New York

Carl Andre, George Segal, Larry Bell, and John Chamberlain

Dwan Gallery, Sidney Janis Gallery, Pace Gallery, and Castelli Gallery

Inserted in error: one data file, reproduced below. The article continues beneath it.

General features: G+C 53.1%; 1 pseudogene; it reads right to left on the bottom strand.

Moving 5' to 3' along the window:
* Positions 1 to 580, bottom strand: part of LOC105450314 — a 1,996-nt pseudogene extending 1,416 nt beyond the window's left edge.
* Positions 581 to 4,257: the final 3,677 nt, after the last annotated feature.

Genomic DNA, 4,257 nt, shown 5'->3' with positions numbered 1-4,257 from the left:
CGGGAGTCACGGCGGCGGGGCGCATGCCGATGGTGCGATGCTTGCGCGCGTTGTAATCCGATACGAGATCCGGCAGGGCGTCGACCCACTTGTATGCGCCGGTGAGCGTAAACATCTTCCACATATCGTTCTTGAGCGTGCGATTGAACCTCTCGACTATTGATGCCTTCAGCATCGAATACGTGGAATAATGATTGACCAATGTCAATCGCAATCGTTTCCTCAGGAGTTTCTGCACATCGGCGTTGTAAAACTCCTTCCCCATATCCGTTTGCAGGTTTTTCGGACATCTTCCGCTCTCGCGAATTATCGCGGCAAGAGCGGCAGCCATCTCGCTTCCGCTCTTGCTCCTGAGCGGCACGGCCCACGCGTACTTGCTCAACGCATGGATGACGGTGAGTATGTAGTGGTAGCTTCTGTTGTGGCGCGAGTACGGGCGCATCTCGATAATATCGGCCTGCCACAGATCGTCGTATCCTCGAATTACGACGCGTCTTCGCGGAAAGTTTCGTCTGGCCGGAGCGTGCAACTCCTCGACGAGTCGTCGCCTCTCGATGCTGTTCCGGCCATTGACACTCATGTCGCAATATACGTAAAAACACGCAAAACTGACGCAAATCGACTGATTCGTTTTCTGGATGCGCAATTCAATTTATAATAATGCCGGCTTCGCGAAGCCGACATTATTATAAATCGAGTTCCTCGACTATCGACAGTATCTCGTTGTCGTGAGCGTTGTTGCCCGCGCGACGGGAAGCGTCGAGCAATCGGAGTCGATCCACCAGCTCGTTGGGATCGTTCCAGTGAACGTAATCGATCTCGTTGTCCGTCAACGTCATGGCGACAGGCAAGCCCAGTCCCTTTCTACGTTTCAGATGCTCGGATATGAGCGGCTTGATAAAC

I find the experience of CARL ANDRE’s sculpture difficult to describe but hardly empty. It is not just the spareness of the work that accounts for this I think, but a combination of things; the way the formal rationale of the work seems to be leading down a path toward something like pointing rather than speaking, the way the impersonality of the sculpture seems to be transferred to oneself. And when one tries to work out a way of placing Andre’s work so that it does assume the significance, “art,” one feels that the work is closely tied to the power of speech. In the best experience of the work, one gets the sense of being presented with something for the first time, a feeling that I associate with learning the name of something—the thing is somehow there in a new way. In short I think Andre’s best work is about presence to the world as presence to oneself, or about the situation of the

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